Intel's aspirations to evolve the means by which we interact with computers beyond the conventional keyboard, mouse and trackpad, specifically extending the "vision" (pun intended) to capabilities such as gestures, gaze tracking and face recognition, are well documented at this point.
As a recently published article authored by the Alliance notes, modern smartphones provide abundant imaging-related hardware resources and corresponding operating system and application capabilities that, while they might have been originally intended for still and video photography and videoconferencing purposes, are equally applicable to a variety of embedded vision applications.
Earlier this month, I passed along word of the teardown of the Leap Motion gesture interface peripheral, one of the better-known recent embedded vision examples by virtue of its consumer electronics focus and consequent extensive potential-customer interest and press coverage.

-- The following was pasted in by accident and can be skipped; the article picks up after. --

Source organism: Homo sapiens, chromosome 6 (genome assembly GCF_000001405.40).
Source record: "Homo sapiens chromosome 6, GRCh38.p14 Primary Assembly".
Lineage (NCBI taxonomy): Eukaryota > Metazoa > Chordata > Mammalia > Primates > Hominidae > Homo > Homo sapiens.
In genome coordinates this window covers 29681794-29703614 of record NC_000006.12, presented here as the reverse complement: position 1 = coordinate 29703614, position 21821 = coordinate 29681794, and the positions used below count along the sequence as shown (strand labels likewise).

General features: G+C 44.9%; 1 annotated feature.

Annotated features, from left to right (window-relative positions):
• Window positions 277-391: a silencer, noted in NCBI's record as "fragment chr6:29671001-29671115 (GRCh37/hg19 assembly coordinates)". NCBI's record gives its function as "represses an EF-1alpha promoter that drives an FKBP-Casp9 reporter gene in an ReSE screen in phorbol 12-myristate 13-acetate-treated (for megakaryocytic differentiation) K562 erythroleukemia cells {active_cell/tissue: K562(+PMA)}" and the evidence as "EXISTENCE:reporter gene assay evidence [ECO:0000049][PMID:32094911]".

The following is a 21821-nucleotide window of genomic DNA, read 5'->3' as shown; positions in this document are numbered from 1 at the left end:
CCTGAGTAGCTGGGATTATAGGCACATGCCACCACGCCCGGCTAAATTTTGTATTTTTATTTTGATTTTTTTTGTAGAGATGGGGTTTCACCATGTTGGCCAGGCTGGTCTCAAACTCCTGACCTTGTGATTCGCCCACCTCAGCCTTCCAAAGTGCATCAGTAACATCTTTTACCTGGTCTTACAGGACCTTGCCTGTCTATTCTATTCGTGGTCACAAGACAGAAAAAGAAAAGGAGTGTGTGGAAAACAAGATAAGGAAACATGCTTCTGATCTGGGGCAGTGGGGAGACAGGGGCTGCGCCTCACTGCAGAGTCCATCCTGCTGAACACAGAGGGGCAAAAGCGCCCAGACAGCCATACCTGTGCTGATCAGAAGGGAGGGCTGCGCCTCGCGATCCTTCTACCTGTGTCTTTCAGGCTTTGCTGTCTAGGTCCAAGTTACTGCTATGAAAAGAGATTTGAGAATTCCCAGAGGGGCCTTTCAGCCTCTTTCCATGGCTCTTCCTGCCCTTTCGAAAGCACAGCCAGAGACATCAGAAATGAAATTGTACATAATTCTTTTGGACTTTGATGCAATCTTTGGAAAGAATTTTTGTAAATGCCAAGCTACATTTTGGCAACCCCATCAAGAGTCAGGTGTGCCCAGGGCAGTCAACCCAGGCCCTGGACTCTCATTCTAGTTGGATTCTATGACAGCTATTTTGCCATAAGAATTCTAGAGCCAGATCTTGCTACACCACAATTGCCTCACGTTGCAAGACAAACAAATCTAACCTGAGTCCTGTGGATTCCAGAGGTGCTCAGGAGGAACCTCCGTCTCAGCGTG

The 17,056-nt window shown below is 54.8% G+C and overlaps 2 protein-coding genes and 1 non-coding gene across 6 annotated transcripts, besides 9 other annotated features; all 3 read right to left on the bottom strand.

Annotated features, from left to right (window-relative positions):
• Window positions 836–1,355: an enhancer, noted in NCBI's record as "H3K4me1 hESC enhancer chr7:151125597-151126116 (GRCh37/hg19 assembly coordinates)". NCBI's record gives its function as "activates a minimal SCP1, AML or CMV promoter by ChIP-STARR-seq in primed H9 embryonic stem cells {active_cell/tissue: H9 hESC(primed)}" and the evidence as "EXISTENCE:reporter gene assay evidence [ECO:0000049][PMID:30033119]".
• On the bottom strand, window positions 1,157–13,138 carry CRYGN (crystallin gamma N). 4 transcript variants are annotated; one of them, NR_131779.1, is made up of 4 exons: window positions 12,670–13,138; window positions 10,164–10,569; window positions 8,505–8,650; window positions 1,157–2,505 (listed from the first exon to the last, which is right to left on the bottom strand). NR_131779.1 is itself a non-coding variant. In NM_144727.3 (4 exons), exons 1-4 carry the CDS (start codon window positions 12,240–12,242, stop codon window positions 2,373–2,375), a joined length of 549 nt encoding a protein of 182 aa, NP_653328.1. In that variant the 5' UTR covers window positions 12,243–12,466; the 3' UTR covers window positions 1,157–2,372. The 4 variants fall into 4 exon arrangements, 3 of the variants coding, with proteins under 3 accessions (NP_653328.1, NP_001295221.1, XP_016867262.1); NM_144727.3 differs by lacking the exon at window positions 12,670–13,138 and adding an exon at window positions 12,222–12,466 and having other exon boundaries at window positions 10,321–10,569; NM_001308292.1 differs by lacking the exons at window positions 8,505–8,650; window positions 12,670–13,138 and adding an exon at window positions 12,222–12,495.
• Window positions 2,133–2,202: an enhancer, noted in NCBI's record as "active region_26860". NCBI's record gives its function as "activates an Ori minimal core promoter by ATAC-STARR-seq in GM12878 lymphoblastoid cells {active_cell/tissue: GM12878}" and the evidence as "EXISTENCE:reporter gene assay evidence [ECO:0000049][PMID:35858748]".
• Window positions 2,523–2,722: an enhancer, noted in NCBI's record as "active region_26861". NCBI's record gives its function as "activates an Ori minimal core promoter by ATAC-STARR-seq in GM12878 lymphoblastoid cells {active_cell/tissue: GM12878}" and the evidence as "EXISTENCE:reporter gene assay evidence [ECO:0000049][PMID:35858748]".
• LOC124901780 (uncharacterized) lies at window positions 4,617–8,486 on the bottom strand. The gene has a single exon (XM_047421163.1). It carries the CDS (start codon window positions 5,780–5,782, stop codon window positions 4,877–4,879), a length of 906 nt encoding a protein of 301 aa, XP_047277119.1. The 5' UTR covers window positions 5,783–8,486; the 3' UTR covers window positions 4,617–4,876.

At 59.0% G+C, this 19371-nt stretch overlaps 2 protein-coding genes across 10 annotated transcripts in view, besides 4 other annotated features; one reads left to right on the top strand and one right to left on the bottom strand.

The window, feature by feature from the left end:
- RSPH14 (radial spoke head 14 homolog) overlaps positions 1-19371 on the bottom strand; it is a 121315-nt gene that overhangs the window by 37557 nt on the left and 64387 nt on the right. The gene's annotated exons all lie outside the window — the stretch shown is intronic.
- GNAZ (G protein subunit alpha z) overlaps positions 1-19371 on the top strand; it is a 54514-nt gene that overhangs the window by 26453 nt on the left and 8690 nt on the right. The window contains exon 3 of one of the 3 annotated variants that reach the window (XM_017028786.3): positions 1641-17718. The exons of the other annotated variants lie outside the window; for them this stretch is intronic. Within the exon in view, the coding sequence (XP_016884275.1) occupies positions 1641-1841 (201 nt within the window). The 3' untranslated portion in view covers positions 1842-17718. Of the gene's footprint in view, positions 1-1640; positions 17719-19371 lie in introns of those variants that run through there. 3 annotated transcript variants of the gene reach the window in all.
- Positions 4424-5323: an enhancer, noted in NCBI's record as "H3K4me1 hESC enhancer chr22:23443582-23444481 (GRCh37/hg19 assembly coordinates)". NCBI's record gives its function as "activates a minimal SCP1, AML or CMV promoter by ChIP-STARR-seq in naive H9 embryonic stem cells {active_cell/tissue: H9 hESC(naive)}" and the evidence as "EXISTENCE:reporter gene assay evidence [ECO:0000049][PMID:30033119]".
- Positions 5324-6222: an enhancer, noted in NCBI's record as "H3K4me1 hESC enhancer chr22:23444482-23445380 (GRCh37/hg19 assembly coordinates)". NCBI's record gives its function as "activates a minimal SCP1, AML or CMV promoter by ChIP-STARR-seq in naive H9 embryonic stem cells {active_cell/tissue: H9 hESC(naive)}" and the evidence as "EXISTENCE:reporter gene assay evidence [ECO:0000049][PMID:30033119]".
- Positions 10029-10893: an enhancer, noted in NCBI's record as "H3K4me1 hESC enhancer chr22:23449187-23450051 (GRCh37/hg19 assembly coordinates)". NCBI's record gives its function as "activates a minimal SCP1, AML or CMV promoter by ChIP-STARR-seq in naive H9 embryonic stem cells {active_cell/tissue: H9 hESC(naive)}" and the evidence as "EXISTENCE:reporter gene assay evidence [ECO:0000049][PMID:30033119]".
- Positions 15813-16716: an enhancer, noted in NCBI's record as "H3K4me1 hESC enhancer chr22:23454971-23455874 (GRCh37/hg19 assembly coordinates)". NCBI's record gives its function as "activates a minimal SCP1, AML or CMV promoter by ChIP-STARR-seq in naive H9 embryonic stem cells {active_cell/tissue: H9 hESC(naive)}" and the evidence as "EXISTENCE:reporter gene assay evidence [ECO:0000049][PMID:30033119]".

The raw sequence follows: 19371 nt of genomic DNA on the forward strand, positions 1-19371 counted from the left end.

As past presentations and documentation have hopefully already made clear, Xilinx views its Zynq-7000 All Programmable SoCs (combining "soft" FPGA fabric and dual ARM Cortex-A9 "hard" cores) as ideal processing platforms for implementing embedded vision designs.
As those of you who've been monitoring the upcoming events page on the Alliance website (or who saw a previous news post) already know, Embedded Vision Alliance founder Jeff Bier spoke at Alliance member company National Instruments' NIWeek Conference earlier today.
Next Tuesday, July 30, at 10AM Pacific Time (1PM Eastern Time), Anatoly Baksheev, OpenCV GPU Module Team Leader at Itseez, will present a free webinar on "Getting Started with GPU-accelerated Computer Vision using OpenCV and CUDA." From the event page:
Back in March of last year, I discussed Nokia's just-introduced PureView 808 cameraphone, containing a revolutionary 41 Mpixel image sensor. The sensor's extraordinarily high pixel count was used by the handset in part to implement a high-quality digital zoom function; multiple pixels' data could also combined to generate lower-resolution images with enhanced low-light performance.